The Encyclopaedia of Plymouth History

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Updated:  10 January 2011 

The Devonport Town Hall was located in a prominent position facing down Ker Street, adjacent to the Devonport Column.

The Devonport Town Hall in 1942 with a line of ARP vehicles parked in front.

The Devonport Town Hall in 1942, with a line of ARP vehicles parked in front.
  National Monuments Record.

Designed by local architect, Mr John Foulston, to look similar to the Parthenon at Athens, with its Grecian Doric portico, the foundation stone was laid in June 1821 and the building was finished the following year.  Its erection brought about the fervour for a change of name of Plymouth Dock to Devonport, which took place in 1824.  The cost of 2,902, exclusive of internal fittings, was raised by public subscription, the land being given by the Lord of the Manor.  The contractors were Messrs J L Rickard and Bartlett.   The Hall itself is 75 feet long, 45 feet broad and 31 feet high.  There was a tablet over the entrance depicting Britannia.  At the time of its construction the Hall was fitted with benches for the magistrates to sit at, although they could be easily removed when it was needed for a civic event. It was also used as a council chamber and within the building were the police station and the office of the sanitary inspector.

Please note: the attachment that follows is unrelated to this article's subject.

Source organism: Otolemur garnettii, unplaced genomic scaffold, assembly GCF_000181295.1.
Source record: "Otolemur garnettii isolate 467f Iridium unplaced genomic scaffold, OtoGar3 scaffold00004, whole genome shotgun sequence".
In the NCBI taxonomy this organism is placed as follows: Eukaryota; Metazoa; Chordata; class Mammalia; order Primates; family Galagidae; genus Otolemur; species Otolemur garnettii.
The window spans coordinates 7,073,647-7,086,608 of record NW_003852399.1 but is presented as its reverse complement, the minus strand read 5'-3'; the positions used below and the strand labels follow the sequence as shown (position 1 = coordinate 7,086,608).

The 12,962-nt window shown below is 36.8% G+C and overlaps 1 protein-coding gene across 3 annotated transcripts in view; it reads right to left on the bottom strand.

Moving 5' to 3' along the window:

From February 1919 it was used as an Labour Exchange, although when it ceased to be used as such is not presently known.

The Devonport Town Hall has recently undergone restoration.




  Brian Moseley, Plymouth, UK

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